I forgot to wear a belt today

I forgot to wear a belt today and lord was I annoyed. I was constantly pulling up my pants, in fact, holding them up at particular moments throughout my day. It was a relentless bug in my bonnet. When I had a belt, my pants sat exactly where they should sit, as they should, and I was free to go about my business. But not today. I was in a constant battle with the level of my pants!

But then someone noted that and said, “Are you saggin’, dude.” And I said, “What?” And then realized that my missing belt made a fashion statement – by me – that I would never make. Look, I’m all about fashion statements, it’s how we physically speak to strangers about who we are. Long hair, short hair, t-shirts and jeans, bangs and rhinestones, fat ties and afros, skinny jeans and speedos, tattoos, caps, hats and mustachios, blue hair, gray hair and hair nets.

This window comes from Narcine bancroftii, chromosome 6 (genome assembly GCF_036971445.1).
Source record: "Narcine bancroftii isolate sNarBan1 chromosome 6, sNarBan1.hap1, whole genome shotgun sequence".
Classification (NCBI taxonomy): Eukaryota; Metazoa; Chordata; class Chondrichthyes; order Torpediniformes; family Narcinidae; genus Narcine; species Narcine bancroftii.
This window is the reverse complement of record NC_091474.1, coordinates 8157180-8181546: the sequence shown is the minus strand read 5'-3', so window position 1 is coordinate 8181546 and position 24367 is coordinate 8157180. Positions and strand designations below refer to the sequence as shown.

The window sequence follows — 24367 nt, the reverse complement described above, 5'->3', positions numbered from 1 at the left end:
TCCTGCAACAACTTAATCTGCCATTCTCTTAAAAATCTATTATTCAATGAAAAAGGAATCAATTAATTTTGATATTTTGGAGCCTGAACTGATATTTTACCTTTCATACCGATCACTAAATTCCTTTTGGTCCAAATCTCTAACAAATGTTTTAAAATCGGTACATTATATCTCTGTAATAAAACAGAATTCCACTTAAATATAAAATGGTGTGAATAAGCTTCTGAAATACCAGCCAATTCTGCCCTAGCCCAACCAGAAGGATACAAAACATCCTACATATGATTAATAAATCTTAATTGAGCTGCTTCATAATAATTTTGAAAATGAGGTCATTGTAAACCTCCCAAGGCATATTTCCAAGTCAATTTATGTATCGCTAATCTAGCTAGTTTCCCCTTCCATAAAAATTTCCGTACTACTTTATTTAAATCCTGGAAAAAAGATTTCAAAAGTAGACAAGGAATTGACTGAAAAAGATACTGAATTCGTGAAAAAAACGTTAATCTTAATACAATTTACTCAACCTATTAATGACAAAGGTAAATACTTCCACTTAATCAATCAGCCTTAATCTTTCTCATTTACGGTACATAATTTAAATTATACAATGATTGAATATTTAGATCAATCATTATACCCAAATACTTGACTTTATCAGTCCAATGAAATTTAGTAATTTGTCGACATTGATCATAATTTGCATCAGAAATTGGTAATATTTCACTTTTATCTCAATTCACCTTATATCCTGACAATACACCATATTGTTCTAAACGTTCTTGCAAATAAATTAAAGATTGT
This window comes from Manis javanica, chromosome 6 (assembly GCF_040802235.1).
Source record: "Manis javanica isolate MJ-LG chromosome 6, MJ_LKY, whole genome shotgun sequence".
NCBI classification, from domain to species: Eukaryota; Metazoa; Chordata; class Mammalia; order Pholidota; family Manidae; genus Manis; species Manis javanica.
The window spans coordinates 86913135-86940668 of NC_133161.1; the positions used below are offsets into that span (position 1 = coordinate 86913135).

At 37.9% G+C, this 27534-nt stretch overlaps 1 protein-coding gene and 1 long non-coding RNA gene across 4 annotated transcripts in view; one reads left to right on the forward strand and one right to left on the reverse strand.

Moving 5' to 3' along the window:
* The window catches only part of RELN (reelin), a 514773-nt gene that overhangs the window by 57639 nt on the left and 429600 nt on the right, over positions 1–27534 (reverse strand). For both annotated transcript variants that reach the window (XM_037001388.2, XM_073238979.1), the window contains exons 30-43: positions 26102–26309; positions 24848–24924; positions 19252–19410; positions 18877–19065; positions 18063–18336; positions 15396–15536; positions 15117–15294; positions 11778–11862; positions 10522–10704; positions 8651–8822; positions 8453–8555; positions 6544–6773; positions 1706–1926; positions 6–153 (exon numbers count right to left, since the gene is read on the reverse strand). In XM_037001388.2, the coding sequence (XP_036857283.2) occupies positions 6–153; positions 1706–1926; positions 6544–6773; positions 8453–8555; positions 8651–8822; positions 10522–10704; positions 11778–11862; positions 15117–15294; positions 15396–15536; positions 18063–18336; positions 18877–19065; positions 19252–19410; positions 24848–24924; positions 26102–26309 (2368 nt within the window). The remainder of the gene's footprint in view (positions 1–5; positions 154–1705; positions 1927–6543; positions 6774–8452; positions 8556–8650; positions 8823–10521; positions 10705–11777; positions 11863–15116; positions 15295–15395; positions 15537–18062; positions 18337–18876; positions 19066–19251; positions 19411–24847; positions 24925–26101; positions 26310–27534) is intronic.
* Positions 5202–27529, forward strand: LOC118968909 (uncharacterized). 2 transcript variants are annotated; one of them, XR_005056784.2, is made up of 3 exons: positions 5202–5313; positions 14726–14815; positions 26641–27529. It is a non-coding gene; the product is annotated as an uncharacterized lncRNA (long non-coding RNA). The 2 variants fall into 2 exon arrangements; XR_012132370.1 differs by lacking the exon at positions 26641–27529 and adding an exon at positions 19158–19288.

But this? Shit, I might as well pluck an eyelash and poke it into my eye so all day I am constantly irritated by the pain and incessant tears.

God bless the dudes that can pull it off – running down the street with the belt line down around the knees, undies flapping, and hopping as if they just crapped their pants, and yet, looking cool, right on, with this new fashion sensibility.

I can’t pull it off, for a host of reasons, the main reason, I will not be annoyed by myself. I annoy myself enough already.

My evolution of running (aka jogging)

I was talking with a good friend who is going through a rough patch on Friday night and he had just gone running and I launched into a helpful little monologue about how important exercise is to his emotional well-being – healthy body/healthy mind – and all that good stuff and it didn’t occur to me at the time that I had not done any exercise myself for months.

I’ve been a runner, which is a serious misnomer, since I was about twelve or thirteen. It’s a misnomer because what I do is not running, but jogging mostly, sometimes just glorified walking. Unless bears are chasing me, or cops (“the fuzz” as they were known then), I really don’t ever actually run. So yesterday and today I did run (jog), inspired by my own words of encouragement or embarrassment for having talked so glowingly about it while not actually practicing what I was preaching.